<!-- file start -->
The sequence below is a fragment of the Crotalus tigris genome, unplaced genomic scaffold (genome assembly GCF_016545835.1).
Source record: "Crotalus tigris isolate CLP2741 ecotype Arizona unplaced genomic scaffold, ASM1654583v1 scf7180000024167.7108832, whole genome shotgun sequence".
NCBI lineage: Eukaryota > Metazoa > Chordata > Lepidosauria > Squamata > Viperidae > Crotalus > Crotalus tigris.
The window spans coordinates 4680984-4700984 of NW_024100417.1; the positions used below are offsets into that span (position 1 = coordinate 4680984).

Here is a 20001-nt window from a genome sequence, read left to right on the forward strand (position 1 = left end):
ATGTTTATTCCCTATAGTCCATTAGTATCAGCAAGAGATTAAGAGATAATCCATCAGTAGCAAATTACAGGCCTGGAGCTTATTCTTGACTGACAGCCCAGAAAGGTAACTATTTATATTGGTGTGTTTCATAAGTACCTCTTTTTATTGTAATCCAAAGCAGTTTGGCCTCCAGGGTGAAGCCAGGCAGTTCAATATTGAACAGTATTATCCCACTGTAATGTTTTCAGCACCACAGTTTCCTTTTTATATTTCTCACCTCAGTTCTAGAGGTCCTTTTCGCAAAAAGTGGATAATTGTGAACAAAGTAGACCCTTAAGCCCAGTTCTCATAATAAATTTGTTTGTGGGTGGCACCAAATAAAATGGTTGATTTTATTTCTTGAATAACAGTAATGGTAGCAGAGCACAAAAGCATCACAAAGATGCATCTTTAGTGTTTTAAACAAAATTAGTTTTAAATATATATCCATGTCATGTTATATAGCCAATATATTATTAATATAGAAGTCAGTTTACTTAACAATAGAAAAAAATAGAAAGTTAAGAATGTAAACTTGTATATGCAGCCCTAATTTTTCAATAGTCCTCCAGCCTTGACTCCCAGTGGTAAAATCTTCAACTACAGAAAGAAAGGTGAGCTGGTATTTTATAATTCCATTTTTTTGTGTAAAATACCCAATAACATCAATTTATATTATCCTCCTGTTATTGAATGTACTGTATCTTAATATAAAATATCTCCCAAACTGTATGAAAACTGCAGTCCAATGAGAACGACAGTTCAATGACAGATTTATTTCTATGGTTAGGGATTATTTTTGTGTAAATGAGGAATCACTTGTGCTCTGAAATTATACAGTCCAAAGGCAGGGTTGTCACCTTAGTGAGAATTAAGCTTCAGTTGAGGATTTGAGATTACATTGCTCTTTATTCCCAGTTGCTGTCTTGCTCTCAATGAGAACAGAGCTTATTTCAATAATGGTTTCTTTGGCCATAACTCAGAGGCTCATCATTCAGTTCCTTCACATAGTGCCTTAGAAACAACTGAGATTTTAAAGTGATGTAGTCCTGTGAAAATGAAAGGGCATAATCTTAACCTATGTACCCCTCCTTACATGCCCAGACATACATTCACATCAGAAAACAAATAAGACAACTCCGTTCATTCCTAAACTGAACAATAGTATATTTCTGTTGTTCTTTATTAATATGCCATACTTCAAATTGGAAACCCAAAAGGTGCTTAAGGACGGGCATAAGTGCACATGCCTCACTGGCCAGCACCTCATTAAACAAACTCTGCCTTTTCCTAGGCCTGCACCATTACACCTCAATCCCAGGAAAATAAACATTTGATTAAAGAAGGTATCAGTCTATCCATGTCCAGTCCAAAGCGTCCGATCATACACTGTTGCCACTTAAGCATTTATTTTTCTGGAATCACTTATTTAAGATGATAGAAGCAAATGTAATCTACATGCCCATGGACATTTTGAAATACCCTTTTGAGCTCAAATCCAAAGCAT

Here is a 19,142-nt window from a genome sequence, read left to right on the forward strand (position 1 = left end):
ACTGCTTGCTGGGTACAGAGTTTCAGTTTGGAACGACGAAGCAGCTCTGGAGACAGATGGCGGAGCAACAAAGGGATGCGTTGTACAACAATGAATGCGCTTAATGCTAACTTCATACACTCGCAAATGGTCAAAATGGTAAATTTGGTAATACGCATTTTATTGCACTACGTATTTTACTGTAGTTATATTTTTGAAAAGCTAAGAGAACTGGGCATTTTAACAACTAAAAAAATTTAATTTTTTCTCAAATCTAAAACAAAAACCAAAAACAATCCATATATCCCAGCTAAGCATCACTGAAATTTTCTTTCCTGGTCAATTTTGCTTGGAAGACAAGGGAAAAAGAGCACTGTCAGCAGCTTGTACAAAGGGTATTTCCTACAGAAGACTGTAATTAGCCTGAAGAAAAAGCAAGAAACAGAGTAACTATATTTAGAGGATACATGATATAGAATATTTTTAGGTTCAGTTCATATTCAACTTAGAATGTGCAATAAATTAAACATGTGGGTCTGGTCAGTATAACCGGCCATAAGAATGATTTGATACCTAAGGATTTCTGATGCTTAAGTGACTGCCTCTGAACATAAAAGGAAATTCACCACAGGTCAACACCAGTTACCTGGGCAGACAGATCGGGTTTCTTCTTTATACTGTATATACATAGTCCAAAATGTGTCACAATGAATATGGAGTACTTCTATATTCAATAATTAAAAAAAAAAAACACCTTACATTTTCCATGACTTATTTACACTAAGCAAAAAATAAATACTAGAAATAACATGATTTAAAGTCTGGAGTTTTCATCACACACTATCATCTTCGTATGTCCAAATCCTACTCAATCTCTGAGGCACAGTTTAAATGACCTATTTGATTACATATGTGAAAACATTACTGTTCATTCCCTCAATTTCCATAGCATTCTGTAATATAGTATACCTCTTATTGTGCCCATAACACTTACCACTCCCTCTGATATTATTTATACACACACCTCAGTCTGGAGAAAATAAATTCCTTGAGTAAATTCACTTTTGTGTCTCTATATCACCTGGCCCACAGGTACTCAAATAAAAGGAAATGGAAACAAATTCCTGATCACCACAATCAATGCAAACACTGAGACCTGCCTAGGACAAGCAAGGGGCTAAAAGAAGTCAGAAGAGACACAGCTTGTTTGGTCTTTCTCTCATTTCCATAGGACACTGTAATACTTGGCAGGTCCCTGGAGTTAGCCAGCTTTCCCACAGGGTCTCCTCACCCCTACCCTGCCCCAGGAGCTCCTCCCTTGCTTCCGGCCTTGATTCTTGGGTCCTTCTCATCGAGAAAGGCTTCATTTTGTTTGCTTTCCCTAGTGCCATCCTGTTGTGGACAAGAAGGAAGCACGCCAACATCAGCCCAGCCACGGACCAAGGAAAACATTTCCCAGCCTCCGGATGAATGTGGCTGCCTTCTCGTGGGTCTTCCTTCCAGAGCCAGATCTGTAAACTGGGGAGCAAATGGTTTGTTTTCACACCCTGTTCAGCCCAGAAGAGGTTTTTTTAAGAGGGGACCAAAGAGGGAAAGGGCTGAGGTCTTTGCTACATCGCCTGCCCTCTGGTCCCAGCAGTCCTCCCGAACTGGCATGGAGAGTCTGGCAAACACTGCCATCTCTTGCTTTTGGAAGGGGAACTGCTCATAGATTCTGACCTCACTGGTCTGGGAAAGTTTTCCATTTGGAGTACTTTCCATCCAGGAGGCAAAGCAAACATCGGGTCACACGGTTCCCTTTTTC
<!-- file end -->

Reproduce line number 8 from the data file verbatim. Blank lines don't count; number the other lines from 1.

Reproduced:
ACTGCTTGCTGGGTACAGAGTTTCAGTTTGGAACGACGAAGCAGCTCTGGAGACAGATGGCGGAGCAACAAAGGGATGCGTTGTACAACAATGAATGCGCTTAATGCTAACTTCATACACTCGCAAATGGTCAAAATGGTAAATTTGGTAATACGCATTTTATTGCACTACGTATTTTACTGTAGTTATATTTTTGAAAAGCTAAGAGAACTGGGCATTTTAACAACTAAAAAAATTTAATTTTTTCTCAAATCTAAAACAAAAACCAAAAACAATCCATATATCCCAGCTAAGCATCACTGAAATTTTCTTTCCTGGTCAATTTTGCTTGGAAGACAAGGGAAAAAGAGCACTGTCAGCAGCTTGTACAAAGGGTATTTCCTACAGAAGACTGTAATTAGCCTGAAGAAAAAGCAAGAAACAGAGTAACTATATTTAGAGGATACATGATATAGAATATTTTTAGGTTCAGTTCATATTCAACTTAGAATGTGCAATAAATTAAACATGTGGGTCTGGTCAGTATAACCGGCCATAAGAATGATTTGATACCTAAGGATTTCTGATGCTTAAGTGACTGCCTCTGAACATAAAAGGAAATTCACCACAGGTCAACACCAGTTACCTGGGCAGACAGATCGGGTTTCTTCTTTATACTGTATATACATAGTCCAAAATGTGTCACAATGAATATGGAGTACTTCTATATTCAATAATTAAAAAAAAAAAACACCTTACATTTTCCATGACTTATTTACACTAAGCAAAAAATAAATACTAGAAATAACATGATTTAAAGTCTGGAGTTTTCATCACACACTATCATCTTCGTATGTCCAAATCCTACTCAATCTCTGAGGCACAGTTTAAATGACCTATTTGATTACATATGTGAAAACATTACTGTTCATTCCCTCAATTTCCATAGCATTCTGTAATATAGTATACCTCTTATTGTGCCCATAACACTTACCACTCCCTCTGATATTATTTATACACACACCTCAGTCTGGAGAAAATAAATTCCTTGAGTAAATTCACTTTTGTGTCTCTATATCACCTGGCCCACAGGTACTCAAATAAAAGGAAATGGAAACAAATTCCTGATCACCACAATCAATGCAAACACTGAGACCTGCCTAGGACAAGCAAGGGGCTAAAAGAAGTCAGAAGAGACACAGCTTGTTTGGTCTTTCTCTCATTTCCATAGGACACTGTAATACTTGGCAGGTCCCTGGAGTTAGCCAGCTTTCCCACAGGGTCTCCTCACCCCTACCCTGCCCCAGGAGCTCCTCCCTTGCTTCCGGCCTTGATTCTTGGGTCCTTCTCATCGAGAAAGGCTTCATTTTGTTTGCTTTCCCTAGTGCCATCCTGTTGTGGACAAGAAGGAAGCACGCCAACATCAGCCCAGCCACGGACCAAGGAAAACATTTCCCAGCCTCCGGATGAATGTGGCTGCCTTCTCGTGGGTCTTCCTTCCAGAGCCAGATCTGTAAACTGGGGAGCAAATGGTTTGTTTTCACACCCTGTTCAGCCCAGAAGAGGTTTTTTTAAGAGGGGACCAAAGAGGGAAAGGGCTGAGGTCTTTGCTACATCGCCTGCCCTCTGGTCCCAGCAGTCCTCCCGAACTGGCATGGAGAGTCTGGCAAACACTGCCATCTCTTGCTTTTGGAAGGGGAACTGCTCATAGATTCTGACCTCACTGGTCTGGGAAAGTTTTCCATTTGGAGTACTTTCCATCCAGGAGGCAAAGCAAACATCGGGTCACACGGTTCCCTTTTTC